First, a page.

To post to this group, send email to openlmis-dev@googlegroups.com.

To view this discussion on the web visit https://groups.google.com/d/msgid/openlmis-dev/5c6841d4-efe0-4554-beef-41afbc2b1c3d%40googlegroups.com.

For more options, visit https://groups.google.com/d/optout.

Darius JazayeriPrincipal Architect - Global Health
Email
djazayeri@thoughtworks.com

Telephone
+1 617 383 9369

ThoughtWorks

Hi everyone,

I’ve casually played with React and ngReact in the past. Before investing time delving into approaches for adopting them in OpenLMIS, I suggest doing a quick spike comparing React with Vue.js. The latter is newer and has gained significant traction in the developer community. I’ve personally never preferred JSX and am thus naturally drawn to Vue. It offers ngVue as a way of incrementally moving away from Angular, and can be used with NativeScript for cross-platform (mobile) development.

It may be that React’s component-based model better fits OpenLMIS’ emphasis on extensibility and customization. I suggest against blind investment in it, though, given that Vue is a newer and potentially compelling alternative.

Kind regards,

Ben

···

On Friday, March 30, 2018 at 10:30:47 AM UTC-7, Josh Zamor wrote:

Thanks Darius, this is a great pointer.

For the OpenLMIS folks most passionate about the UI, have you investigated/used ngReact? Should we run a quick spike right after release on figuring out how widely it can be applied and what happens to cross-cutting concerns?

I’d think the spike might look something like:

  • Is it possible and what general changes would be required to use ngReact to build/re-write UI-components in React - ideally leveraging as much as we already have such as the UI Router and UI Extension.
  • What effects would we see to cross-cutting concerns (e.g. SASS, translations, grunt/build process, etc).

The other obvious way to write this spike is to go bottom-up instead of top-down. See if some of our large tables that can be slow and tricky can be improved with ngReact+React.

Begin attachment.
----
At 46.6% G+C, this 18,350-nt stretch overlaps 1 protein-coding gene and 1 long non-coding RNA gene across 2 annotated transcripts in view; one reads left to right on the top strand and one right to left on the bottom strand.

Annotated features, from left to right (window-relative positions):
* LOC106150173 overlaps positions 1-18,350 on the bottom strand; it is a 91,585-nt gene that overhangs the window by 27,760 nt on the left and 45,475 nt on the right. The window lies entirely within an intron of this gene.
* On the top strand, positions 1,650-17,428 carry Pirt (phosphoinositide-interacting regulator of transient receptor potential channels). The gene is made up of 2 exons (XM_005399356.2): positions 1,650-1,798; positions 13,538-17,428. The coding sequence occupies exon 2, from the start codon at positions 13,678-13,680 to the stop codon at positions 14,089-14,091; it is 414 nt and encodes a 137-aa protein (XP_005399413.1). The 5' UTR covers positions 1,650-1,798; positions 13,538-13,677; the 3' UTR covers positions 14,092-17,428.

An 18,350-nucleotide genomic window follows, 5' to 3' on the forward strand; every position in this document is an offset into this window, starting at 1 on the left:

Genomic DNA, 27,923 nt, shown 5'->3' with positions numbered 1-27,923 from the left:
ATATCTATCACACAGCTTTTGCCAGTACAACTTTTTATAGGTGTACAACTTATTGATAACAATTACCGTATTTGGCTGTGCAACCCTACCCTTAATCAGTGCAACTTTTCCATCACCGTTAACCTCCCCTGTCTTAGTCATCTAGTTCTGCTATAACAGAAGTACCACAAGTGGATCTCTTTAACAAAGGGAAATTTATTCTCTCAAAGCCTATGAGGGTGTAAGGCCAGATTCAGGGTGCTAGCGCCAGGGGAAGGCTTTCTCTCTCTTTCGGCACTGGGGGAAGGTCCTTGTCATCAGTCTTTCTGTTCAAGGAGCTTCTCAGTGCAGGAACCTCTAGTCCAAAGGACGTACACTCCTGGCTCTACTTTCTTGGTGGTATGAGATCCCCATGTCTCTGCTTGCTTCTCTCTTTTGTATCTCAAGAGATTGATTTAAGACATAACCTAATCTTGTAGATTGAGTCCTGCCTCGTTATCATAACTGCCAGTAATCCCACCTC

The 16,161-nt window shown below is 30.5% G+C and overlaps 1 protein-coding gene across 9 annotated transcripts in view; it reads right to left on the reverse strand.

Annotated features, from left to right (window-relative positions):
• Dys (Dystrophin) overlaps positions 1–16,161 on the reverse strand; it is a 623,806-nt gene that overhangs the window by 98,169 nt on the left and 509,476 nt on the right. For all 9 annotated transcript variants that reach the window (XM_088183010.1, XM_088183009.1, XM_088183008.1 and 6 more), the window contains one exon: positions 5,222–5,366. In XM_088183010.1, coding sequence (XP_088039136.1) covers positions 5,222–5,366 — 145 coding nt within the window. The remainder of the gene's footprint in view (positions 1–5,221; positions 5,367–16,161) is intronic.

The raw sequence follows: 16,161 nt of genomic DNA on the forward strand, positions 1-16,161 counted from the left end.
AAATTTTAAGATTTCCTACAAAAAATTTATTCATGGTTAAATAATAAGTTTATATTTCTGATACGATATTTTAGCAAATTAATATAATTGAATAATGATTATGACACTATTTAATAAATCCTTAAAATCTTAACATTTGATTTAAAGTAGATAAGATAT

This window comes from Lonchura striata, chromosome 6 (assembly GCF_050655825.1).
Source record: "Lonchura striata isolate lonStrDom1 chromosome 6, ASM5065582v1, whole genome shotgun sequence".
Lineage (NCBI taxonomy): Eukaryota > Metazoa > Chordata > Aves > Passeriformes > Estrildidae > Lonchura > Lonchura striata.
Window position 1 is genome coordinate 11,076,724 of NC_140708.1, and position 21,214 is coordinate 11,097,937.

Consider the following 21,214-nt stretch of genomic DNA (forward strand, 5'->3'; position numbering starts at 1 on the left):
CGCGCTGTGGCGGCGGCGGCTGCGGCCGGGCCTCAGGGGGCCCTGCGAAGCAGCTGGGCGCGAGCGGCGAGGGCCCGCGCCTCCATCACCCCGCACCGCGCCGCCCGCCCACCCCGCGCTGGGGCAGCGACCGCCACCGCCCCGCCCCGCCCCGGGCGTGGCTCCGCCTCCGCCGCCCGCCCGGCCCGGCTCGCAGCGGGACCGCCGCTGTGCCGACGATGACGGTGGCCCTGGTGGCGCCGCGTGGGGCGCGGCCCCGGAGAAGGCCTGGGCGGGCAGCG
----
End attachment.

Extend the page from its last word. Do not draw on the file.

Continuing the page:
Thoughts?

Best,

Josh

On Mar 29, 2018, at 5:25 PM, Darius Jazayeri djaz...@thoughtworks.com wrote:

I can’t speak to the current state of OpenLMIS, since I’ve never written any code for it, but I can share something that ThoughtWorks did on the Bahmni project.

Bahmni has a large Angular 1.x codebase, but over time many of our devs began preferring to work in ReactJS, having seen it work better on other projects. But of course a full rewrite was not in the cards.

There’s an “ngReact” plugin which lets you use React components inside an Angular 1.x application, and when it came time to do a big new piece of complex functionality (our wysiwyg form editor and rendering engine) we built this in React and just plugged it into the existing application. It worked out great:

  • much better dev experience for this feature
  • much faster performance for this specific component (as compared to its predecessor which was written in Angular)

-Darius

On Fri, Mar 30, 2018 at 12:12 AM, Josh Zamor josh....@villagereach.org wrote:

Thanks Ashraf,

I thought it’d be useful to link to the AngularJS version support page: https://docs.angularjs.org/misc/version-support-status

Which points out that the last AngularJS 1.x version with LTS (3yr) is planned to be 1.7, which is not yet released.

I’d also like to add to this discussion a few points that I think are important today when considering the bigger picture:

  • v3 currently has > 20k lines of AngularJS 1.x code.
  • We’ll need to continue to deliver new functionality and maintain current capability.
  • We have a desire to build a mobile app, however it’s yet-to-be-funded.
  • There currently isn’t any specific funding to re-write the front-end.